Two-Way Street:

Quebec Graphic Novels Struggle for Acceptance in By Bryan Munn France

Jimmy Beaulieu : Projet domiciliaire

Many Sequential readers are familiar with the huge influx of comics from France that have found their way into Canadian comic shops and bookstores over the last decade, in French or translated into English. Recently it seems that along with the work of 70s stalwarts like Moebius and Tardi, newer lights like Lewis Trondheim, Joann Sfar, and Marjane Satrapi have become almost household names here on the strength of funny, literate, and artful graphic novels. Likewise, certain Anglo-Canadian cartoonists, including Chester Brown, Dave Cooper, and Seth, have long been available in translated form in France, courtesy of major publishers like Seuil and Delcourt. But what about the work of francophone creators from Canada? Has the French-language output of Quebecois cartoonists made a similar impact across the Atlantic? Thanks largely to the efforts of Montreal’s D+Q, translated versions of comics by the likes of Julie Doucet, Guy Delisle, and Michel Rabagliati, originally published by smaller Quebec firms like La Pasteque, l’Oie de Cravan and Mecanique Generale, have become favourites of readers in Canada and the U.S. Consequently, there is some knowledge of a Quebec scene among comics fans here. The situation in France is another story altogether, however. There, Quebec comics often struggle to gain acceptance on their own terms and Quebec publishers have had a hard time finding a foothold in the larger European market.


According to Xavier Guilbert, who writes about comics for France’s du9 website, Quebec comics “face the same issues that French alternative publishers face on the market: (lack of) visibility, and distribu-

tion. I think that the perception of Quebec comics is very peculiar, from a French point of view. In fact, it comes down to the usual interaction with people from Quebec: on the surface, we’re supposed to speak the same language, but in fact it’s not really the case. (The Quebec movie Crazy was released in France with subtitles -- and I needed them on many occasions to be able to understand what was being told) And this comes out in some Quebec artists, and in a way I could see it making those books a little more difficult to approach than the translations from English. We’re very much exposed to the North American, Anglo-Saxon culture in general, but Quebec culture is more of an unidentified object.” One artist who has made the leap from “unidentified object” to modest success is Jimmy Beaulieu, cartoonist and former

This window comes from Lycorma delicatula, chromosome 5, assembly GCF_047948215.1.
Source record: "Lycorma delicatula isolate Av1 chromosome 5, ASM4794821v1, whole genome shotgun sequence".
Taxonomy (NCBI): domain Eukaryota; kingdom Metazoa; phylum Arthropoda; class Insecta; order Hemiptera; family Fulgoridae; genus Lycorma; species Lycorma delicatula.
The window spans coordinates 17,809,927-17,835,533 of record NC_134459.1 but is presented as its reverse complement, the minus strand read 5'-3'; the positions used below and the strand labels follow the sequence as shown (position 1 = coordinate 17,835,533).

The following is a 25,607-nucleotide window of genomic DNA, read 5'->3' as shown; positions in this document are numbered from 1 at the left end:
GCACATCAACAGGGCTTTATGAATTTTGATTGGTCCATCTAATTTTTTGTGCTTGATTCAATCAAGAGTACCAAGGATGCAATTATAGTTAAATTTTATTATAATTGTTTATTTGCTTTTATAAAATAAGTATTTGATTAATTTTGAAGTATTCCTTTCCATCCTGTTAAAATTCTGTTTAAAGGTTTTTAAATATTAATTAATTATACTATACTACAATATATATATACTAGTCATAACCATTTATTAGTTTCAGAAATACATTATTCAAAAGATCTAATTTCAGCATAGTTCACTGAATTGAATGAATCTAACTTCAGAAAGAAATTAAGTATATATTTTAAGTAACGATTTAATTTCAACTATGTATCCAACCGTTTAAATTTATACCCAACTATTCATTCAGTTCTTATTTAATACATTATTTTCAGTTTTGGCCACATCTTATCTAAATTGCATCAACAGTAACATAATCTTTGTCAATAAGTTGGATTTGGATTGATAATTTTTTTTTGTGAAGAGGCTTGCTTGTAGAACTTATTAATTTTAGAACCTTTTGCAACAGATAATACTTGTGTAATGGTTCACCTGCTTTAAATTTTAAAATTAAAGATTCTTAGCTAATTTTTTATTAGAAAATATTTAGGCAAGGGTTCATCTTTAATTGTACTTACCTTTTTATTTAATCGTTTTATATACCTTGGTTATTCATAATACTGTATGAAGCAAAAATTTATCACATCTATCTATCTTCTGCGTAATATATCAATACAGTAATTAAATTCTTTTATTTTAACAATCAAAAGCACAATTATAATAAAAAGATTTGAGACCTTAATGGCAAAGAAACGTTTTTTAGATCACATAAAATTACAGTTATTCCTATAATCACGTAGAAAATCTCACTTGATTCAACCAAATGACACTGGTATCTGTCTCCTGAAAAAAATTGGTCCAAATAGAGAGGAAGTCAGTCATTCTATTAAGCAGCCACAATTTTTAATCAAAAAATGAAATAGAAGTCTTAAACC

publisher of Mecanique Generale. Beau- Since that time, others have followed lieu’s efforts to promote Quebec comics in his footsteps. Zviane, who’s La plus eventually landed him a stint as Cartoon- jolie fin du monde graphic novel was a ist in Residence in Angouleme, France. surprise hit for Mecanique Generale, “It was amazing !” says Beaulieu about currently has the same gig. “She’s livhis experience. “Five years ago, there ing in my old apartment, and even workweren’t many authors in Quebec that ing in the same space at La Maison took their comics work seriously. I’m not des auteurs. Which is profoundly cool. talking about taking one’s self seriously, Other than that, I know that Francis Debut just wanting to do good work. Most sharnais did something similar, but with of the time, for my animation. And VoRo colleagues, comics studied in St-Luc, if was either something I’m not mistaken. Oh to make a living, or a ! And Pierre Bouchard hobby. [In Angouleme] & pascal girard also I found people for spent several months whom the desire to in Bordeaux. I do recdo ambitious work in ommend this to everycomics form was just one, if they have the a normal attitude to chance.” have. I could have a lenghty conversation Guy Delisle : Chroniques Birmanes For Xavier Guilbert, with a colleague about however, this invastorytelling, rhythm, the fragileness of sion of Quebecers hasn’t exactly lead a line, and in the conversation, nobody to them bumping Persepolis off the bestever brought up that it was a pathetic seller list: “I think that Guy Delisle (with and shameful thing to talk about com- his Chroniques Birmanes in particular) is ics for hours. It was pretty soothing. I most likely to be one of the best-selling felt less marginal, there. But of course, Quebec artists. Strangely, Delisle seems in Montreal, things have changed since more of an European, from the fact that then. I recognize this drive in a lot of he’s been published mainly by European young authors, like Vincent Giard.” outfits. I’d also say that Delisle is the one who does not show his Quebec origins Jimmy Beaulieu : Les Monstres Sacrés continued on pg 17